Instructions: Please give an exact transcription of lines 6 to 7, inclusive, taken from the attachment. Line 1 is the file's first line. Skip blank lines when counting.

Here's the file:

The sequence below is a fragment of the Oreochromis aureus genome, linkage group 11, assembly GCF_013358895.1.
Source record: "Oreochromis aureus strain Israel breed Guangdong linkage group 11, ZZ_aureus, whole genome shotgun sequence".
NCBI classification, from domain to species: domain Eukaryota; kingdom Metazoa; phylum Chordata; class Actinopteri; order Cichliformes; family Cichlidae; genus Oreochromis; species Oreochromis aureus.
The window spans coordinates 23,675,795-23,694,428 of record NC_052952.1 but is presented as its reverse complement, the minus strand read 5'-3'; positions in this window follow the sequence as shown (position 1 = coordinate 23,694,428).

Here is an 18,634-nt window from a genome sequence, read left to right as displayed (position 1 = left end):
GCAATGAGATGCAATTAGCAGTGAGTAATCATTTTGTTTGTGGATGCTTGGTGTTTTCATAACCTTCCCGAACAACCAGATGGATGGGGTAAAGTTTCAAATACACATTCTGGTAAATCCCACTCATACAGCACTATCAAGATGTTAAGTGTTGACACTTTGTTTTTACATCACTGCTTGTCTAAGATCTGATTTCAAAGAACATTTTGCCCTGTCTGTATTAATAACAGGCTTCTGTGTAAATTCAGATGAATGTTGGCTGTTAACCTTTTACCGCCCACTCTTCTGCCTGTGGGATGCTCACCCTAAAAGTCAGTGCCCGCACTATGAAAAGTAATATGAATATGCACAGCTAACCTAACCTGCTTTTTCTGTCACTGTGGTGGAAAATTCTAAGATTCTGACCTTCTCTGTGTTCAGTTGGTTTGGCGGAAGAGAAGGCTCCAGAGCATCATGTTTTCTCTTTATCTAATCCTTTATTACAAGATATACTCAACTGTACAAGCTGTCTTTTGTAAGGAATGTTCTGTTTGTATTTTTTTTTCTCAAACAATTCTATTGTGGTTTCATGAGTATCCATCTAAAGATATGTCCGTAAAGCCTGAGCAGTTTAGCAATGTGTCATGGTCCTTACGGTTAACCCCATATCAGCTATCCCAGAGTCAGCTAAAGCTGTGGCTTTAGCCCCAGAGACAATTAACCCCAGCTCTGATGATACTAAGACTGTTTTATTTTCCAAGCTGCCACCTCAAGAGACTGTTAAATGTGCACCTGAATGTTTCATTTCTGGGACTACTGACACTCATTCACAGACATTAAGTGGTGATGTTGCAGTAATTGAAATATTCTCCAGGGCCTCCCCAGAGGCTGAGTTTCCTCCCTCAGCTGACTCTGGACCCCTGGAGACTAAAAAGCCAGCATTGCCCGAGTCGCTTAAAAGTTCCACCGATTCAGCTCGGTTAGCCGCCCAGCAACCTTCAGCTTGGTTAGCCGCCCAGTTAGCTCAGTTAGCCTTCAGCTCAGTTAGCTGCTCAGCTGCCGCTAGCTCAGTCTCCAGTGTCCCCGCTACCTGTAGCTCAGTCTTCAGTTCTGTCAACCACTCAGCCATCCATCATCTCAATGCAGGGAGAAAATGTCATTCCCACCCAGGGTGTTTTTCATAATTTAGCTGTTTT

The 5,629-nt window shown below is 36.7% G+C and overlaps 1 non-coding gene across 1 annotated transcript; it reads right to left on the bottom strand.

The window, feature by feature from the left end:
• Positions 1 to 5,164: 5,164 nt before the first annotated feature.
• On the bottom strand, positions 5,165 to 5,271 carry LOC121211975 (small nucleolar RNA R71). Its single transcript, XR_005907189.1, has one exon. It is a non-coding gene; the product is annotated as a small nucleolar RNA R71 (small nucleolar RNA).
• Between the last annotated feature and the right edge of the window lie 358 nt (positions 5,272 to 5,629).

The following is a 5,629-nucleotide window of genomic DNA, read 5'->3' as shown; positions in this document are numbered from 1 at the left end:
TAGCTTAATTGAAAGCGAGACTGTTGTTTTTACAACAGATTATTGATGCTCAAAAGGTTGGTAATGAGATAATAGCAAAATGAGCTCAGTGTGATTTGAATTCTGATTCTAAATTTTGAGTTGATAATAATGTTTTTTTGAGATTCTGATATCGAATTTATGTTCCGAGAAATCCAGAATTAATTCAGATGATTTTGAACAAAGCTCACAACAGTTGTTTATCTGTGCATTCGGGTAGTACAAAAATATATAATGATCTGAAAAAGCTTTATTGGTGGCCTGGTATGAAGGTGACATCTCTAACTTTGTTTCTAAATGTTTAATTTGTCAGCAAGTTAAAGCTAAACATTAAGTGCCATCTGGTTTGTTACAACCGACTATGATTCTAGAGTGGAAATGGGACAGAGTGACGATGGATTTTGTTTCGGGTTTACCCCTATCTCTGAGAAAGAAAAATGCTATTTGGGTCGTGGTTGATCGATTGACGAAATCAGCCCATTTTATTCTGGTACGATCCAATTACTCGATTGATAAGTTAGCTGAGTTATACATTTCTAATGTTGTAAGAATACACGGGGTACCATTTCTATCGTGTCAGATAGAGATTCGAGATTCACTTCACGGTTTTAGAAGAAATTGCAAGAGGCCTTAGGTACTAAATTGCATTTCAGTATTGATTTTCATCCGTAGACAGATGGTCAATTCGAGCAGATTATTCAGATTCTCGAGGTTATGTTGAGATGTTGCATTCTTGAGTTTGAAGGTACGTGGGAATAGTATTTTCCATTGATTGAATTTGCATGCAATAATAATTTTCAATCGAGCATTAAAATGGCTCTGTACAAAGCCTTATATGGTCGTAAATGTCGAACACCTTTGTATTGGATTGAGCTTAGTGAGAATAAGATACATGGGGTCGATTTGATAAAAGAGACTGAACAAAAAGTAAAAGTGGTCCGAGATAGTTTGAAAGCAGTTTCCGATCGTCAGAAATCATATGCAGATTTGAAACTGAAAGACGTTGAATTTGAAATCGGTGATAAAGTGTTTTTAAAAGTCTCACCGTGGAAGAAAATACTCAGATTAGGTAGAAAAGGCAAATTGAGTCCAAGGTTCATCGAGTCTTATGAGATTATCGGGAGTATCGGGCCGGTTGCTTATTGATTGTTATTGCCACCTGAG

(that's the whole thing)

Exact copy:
GCAATGAGATGCAATTAGCAGTGAGTAATCATTTTGTTTGTGGATGCTTGGTGTTTTCATAACCTTCCCGAACAACCAGATGGATGGGGTAAAGTTTCAAATACACATTCTGGTAAATCCCACTCATACAGCACTATCAAGATGTTAAGTGTTGACACTTTGTTTTTACATCACTGCTTGTCTAAGATCTGATTTCAAAGAACATTTTGCCCTGTCTGTATTAATAACAGGCTTCTGTGTAAATTCAGATGAATGTTGGCTGTTAACCTTTTACCGCCCACTCTTCTGCCTGTGGGATGCTCACCCTAAAAGTCAGTGCCCGCACTATGAAAAGTAATATGAATATGCACAGCTAACCTAACCTGCTTTTTCTGTCACTGTGGTGGAAAATTCTAAGATTCTGACCTTCTCTGTGTTCAGTTGGTTTGGCGGAAGAGAAGGCTCCAGAGCATCATGTTTTCTCTTTATCTAATCCTTTATTACAAGATATACTCAACTGTACAAGCTGTCTTTTGTAAGGAATGTTCTGTTTGTATTTTTTTTTCTCAAACAATTCTATTGTGGTTTCATGAGTATCCATCTAAAGATATGTCCGTAAAGCCTGAGCAGTTTAGCAATGTGTCATGGTCCTTACGGTTAACCCCATATCAGCTATCCCAGAGTCAGCTAAAGCTGTGGCTTTAGCCCCAGAGACAATTAACCCCAGCTCTGATGATACTAAGACTGTTTTATTTTCCAAGCTGCCACCTCAAGAGACTGTTAAATGTGCACCTGAATGTTTCATTTCTGGGACTACTGACACTCATTCACAGACATTAAGTGGTGATGTTGCAGTAATTGAAATATTCTCCAGGGCCTCCCCAGAGGCTGAGTTTCCTCCCTCAGCTGACTCTGGACCCCTGGAGACTAAAAAGCCAGCATTGCCCGAGTCGCTTAAAAGTTCCACCGATTCAGCTCGGTTAGCCGCCCAGCAACCTTCAGCTTGGTTAGCCGCCCAGTTAGCTCAGTTAGCCTTCAGCTCAGTTAGCTGCTCAGCTGCCGCTAGCTCAGTCTCCAGTGTCCCCGCTACCTGTAGCTCAGTCTTCAGTTCTGTCAACCACTCAGCCATCCATCATCTCAATGCAGGGAGAAAATGTCATTCCCACCCAGGGTGTTTTTCATAATTTAGCTGTTTT

The 5,629-nt window shown below is 36.7% G+C and overlaps 1 non-coding gene across 1 annotated transcript; it reads right to left on the bottom strand.